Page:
R.I.S.E. Raises Minority Students' Interest in Cal Poly Pomona


R.I.S.E. Raises Minority Students' Interest in Cal Poly Pomona
Several students who participated in R.I.S.E. pose in front of the CLA building.

When Matthew Bennett got his first e-mail last summer from Tameka Alexander, who works in the Office of Admissions and Outreach, he didn't think to respond.

The recent Gardena High School graduate was deciding at the time where he wanted to go to college. Cal Poly Pomona was on his list, but he hadn't made a decision.

Unswayed by Bennett's lack of response, Alexander kept writing and eventually began to call until she got his attention. She convinced him to participate in the week-long Residential Intensive Summer Education Program (R.I.S.E.), which is designed to recruit and retain underrepresented students.

She told him there were no strings attached. Just come see what the university has to offer and then make a decision.

“When my parents dropped me off I didn't know anyone, and it was scary,” Bennett recalls.

However, those jitters quickly melted away. Bennett, who was one of 47 others recruited to participate in R.I.S.E. in August 2006, got a comprehensive look at what life would be like at Cal Poly Pomona.

“It helped me close the deal,” Bennett says. “I liked it a lot. I learned there was a big difference from high school. You had to be more responsible.”

The recruits lived in the residence halls and took part in a number of activities such as small group tours, test-taking strategies, time-management skills, one-on-one advising sessions, field trips, and educational seminars. They also participated in various workshops about career opportunities, diversity and financial aid, Alexander says.

“R.I.S.E. is a wonderful, yet rigorous academic residential program for high school students,” says Alexander, who is the R.I.S.E. program coordinator.  ”It seeks to cultivate and prepare students to engage actively in their academics in order to meet the challenges of a large university. This year's programwas very successful.”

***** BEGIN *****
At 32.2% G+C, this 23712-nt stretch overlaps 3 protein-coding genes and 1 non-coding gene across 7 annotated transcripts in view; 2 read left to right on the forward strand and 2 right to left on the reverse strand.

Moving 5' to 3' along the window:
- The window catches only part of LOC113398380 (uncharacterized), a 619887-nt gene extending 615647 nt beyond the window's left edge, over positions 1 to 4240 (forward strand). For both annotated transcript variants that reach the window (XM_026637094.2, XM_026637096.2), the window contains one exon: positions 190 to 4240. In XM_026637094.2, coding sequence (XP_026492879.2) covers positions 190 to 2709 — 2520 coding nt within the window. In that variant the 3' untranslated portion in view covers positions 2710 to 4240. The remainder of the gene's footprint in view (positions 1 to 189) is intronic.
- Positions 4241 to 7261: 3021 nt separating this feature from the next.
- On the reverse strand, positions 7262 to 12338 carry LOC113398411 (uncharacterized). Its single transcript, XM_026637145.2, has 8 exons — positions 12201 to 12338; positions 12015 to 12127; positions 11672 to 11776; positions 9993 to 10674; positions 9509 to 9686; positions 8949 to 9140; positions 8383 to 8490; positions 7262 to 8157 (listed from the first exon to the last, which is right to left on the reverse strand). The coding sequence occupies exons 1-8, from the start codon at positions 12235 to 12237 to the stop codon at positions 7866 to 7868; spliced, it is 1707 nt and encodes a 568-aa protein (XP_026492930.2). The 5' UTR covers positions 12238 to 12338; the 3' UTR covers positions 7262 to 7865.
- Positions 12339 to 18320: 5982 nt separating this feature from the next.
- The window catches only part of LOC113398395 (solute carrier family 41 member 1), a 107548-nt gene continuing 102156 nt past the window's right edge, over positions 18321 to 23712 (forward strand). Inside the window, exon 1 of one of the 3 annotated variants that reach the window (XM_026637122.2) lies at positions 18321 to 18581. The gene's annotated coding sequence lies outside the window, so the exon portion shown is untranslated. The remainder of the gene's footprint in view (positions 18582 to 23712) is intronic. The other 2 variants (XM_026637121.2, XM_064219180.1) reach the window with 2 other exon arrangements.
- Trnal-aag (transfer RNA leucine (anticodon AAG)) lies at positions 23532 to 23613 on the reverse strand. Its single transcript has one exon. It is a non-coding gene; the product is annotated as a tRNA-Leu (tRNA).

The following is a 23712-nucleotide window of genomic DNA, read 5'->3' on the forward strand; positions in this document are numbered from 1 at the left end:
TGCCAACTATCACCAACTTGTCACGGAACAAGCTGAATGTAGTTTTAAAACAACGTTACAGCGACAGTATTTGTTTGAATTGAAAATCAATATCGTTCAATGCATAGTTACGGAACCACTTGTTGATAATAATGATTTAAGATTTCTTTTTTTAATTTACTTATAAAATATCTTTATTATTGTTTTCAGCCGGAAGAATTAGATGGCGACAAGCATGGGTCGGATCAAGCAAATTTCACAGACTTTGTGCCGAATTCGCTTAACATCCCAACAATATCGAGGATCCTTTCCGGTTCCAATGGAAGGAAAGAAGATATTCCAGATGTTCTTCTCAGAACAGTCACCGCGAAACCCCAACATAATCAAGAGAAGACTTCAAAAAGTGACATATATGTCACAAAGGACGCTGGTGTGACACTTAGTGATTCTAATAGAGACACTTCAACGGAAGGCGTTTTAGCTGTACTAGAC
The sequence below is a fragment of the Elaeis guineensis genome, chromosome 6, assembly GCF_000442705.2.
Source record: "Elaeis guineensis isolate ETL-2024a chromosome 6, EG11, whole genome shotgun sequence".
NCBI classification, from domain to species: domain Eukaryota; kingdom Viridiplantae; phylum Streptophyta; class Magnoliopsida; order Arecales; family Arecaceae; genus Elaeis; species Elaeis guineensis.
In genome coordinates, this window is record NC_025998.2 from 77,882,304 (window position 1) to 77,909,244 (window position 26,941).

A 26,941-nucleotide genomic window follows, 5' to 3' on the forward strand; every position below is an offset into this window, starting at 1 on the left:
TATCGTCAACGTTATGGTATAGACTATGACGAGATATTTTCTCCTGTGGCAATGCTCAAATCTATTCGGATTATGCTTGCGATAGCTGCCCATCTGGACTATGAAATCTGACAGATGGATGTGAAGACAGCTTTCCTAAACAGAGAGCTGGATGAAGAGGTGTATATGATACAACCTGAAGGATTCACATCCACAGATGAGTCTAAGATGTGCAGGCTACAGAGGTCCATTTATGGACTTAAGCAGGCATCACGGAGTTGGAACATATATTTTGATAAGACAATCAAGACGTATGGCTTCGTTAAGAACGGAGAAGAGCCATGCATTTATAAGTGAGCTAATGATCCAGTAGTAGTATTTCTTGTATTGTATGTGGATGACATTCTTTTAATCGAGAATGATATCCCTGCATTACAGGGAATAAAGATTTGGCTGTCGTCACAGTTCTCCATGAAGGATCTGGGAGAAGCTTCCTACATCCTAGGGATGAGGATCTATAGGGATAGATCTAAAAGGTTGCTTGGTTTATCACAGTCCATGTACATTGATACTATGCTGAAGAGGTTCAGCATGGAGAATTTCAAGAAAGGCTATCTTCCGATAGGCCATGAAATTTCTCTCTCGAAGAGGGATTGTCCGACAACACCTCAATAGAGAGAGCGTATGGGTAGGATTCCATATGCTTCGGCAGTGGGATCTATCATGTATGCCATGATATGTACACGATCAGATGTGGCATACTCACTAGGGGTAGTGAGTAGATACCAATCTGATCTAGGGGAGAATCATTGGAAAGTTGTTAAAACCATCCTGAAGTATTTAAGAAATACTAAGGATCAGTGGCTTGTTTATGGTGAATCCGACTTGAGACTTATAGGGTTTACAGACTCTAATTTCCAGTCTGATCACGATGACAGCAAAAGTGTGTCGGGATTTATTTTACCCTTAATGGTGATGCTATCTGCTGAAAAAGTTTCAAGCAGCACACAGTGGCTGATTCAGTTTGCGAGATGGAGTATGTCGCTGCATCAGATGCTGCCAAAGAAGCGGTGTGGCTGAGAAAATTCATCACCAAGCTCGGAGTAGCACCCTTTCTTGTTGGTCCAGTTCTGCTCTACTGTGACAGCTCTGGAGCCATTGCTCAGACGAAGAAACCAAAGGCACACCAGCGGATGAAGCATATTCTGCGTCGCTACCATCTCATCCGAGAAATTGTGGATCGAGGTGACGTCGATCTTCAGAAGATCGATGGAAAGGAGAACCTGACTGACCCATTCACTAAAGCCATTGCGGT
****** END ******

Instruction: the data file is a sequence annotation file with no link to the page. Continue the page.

Forty of the 48 recruits were recent high school graduates; the remaining eight are now high school seniors. After participating in R.I.S.E., all 40 enrolled at Cal Poly Pomona.

“I was looking all around at other universities,” says freshman Gabriella Macklin. “I wasn't going to go to Cal Poly Pomona until R.I.S.E. It was so much fun.”

The R.I.S.E. program seemed to have a significant impact on the students who participated.

“I know that I, along with the other participants, was really lucky to be able to have access to this campus, its resources, and facilities, as well as important staff members,” says Mercey Daramola, a senior at King Drew Medical Magnet High School. “The program really gave me the motivation to love Cal Poly Pomona, as well as to do my best to succeed and fulfill high expectations.”  

The recruits were identified in a number of ways. Some had applied at Cal Poly Pomona and were accepted already, but had not made a commitment. Others were found by working directly with churches and high schools, Alexander says.

Parents, teachers and church community leaders were appreciative of the program and the many opportunities it provided to them and their students, she says.

“I thought R.I.S.E. was excellent,” says Jo'Kena Scott, youth administrator for Shield of Faith Christian Center in Pomona. “The part that made the most impact was the information on cultural heritage. I thought it was priceless. R.I.S.E. gave our students hope and let them know that they can be educated and successful. The program also brought focus to career options.”

R.I.S.E. is designed to support students throughout their time at Cal Poly Pomona. There are social and academic events throughout the year. This past cohort was the third at Cal Poly Pomona so there are older students who are also actively involved.

During his first quarter, Bennett developed solid footing at the university. He is majoring in landscape architecture; lives and works on campus; plans to run track; enjoys his classes; and found a support network among people he met through R.I.S.E.

“We have a connection now,” the 18-year-old freshman says. “We support and look out for each other.”

For more information visit: http://www.dsa.cpp.edu/admissions/rise.asp